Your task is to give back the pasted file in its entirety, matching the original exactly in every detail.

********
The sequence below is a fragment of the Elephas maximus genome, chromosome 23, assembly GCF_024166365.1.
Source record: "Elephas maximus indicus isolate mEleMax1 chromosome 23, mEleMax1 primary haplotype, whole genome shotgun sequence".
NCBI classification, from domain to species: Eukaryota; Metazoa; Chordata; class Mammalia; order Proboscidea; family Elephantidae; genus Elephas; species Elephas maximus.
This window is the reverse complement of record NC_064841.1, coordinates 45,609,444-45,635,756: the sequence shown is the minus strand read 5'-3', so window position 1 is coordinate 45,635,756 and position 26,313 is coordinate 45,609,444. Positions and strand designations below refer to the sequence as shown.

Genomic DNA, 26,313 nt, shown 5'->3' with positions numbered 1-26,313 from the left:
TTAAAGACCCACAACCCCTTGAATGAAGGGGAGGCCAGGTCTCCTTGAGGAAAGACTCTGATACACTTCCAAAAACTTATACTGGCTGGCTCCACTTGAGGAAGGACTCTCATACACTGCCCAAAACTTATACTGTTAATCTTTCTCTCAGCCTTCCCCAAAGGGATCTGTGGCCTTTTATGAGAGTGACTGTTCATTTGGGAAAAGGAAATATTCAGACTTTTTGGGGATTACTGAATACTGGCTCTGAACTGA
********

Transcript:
The sequence below is a fragment of the Elephas maximus genome, chromosome 23, assembly GCF_024166365.1.
Source record: "Elephas maximus indicus isolate mEleMax1 chromosome 23, mEleMax1 primary haplotype, whole genome shotgun sequence".
NCBI classification, from domain to species: Eukaryota; Metazoa; Chordata; class Mammalia; order Proboscidea; family Elephantidae; genus Elephas; species Elephas maximus.
This window is the reverse complement of record NC_064841.1, coordinates 45,609,444-45,635,756: the sequence shown is the minus strand read 5'-3', so window position 1 is coordinate 45,635,756 and position 26,313 is coordinate 45,609,444. Positions and strand designations below refer to the sequence as shown.

Genomic DNA, 26,313 nt, shown 5'->3' with positions numbered 1-26,313 from the left:
TTAAAGACCCACAACCCCTTGAATGAAGGGGAGGCCAGGTCTCCTTGAGGAAAGACTCTGATACACTTCCAAAAACTTATACTGGCTGGCTCCACTTGAGGAAGGACTCTCATACACTGCCCAAAACTTATACTGTTAATCTTTCTCTCAGCCTTCCCCAAAGGGATCTGTGGCCTTTTATGAGAGTGACTGTTCATTTGGGAAAAGGAAATATTCAGACTTTTTGGGGATTACTGAATACTGGCTCTGAACTGA